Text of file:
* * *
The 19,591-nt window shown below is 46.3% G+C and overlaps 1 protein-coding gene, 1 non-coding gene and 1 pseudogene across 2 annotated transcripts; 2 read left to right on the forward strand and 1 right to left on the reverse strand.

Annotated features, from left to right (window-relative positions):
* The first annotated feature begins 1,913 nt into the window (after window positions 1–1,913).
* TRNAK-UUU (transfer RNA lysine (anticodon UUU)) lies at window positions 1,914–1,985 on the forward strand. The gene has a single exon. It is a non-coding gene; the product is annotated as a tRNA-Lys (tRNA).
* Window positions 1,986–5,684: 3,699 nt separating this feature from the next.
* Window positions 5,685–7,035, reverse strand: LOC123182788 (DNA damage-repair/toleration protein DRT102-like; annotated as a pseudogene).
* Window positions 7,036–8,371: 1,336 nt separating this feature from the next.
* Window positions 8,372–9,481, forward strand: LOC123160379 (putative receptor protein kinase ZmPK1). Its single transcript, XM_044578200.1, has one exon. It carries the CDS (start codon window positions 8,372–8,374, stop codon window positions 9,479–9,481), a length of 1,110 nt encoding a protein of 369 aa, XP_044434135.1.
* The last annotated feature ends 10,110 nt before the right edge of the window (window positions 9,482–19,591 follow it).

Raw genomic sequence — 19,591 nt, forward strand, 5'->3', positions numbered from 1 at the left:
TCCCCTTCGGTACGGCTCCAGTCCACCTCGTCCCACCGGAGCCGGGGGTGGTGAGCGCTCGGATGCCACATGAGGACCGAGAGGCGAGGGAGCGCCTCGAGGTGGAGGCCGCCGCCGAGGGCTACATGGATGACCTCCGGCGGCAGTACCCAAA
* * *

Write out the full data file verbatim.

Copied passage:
The 19,591-nt window shown below is 46.3% G+C and overlaps 1 protein-coding gene, 1 non-coding gene and 1 pseudogene across 2 annotated transcripts; 2 read left to right on the forward strand and 1 right to left on the reverse strand.

Annotated features, from left to right (window-relative positions):
* The first annotated feature begins 1,913 nt into the window (after window positions 1–1,913).
* TRNAK-UUU (transfer RNA lysine (anticodon UUU)) lies at window positions 1,914–1,985 on the forward strand. The gene has a single exon. It is a non-coding gene; the product is annotated as a tRNA-Lys (tRNA).
* Window positions 1,986–5,684: 3,699 nt separating this feature from the next.
* Window positions 5,685–7,035, reverse strand: LOC123182788 (DNA damage-repair/toleration protein DRT102-like; annotated as a pseudogene).
* Window positions 7,036–8,371: 1,336 nt separating this feature from the next.
* Window positions 8,372–9,481, forward strand: LOC123160379 (putative receptor protein kinase ZmPK1). Its single transcript, XM_044578200.1, has one exon. It carries the CDS (start codon window positions 8,372–8,374, stop codon window positions 9,479–9,481), a length of 1,110 nt encoding a protein of 369 aa, XP_044434135.1.
* The last annotated feature ends 10,110 nt before the right edge of the window (window positions 9,482–19,591 follow it).

Raw genomic sequence — 19,591 nt, forward strand, 5'->3', positions numbered from 1 at the left:
TCCCCTTCGGTACGGCTCCAGTCCACCTCGTCCCACCGGAGCCGGGGGTGGTGAGCGCTCGGATGCCACATGAGGACCGAGAGGCGAGGGAGCGCCTCGAGGTGGAGGCCGCCGCCGAGGGCTACATGGATGACCTCCGGCGGCAGTACCCAAA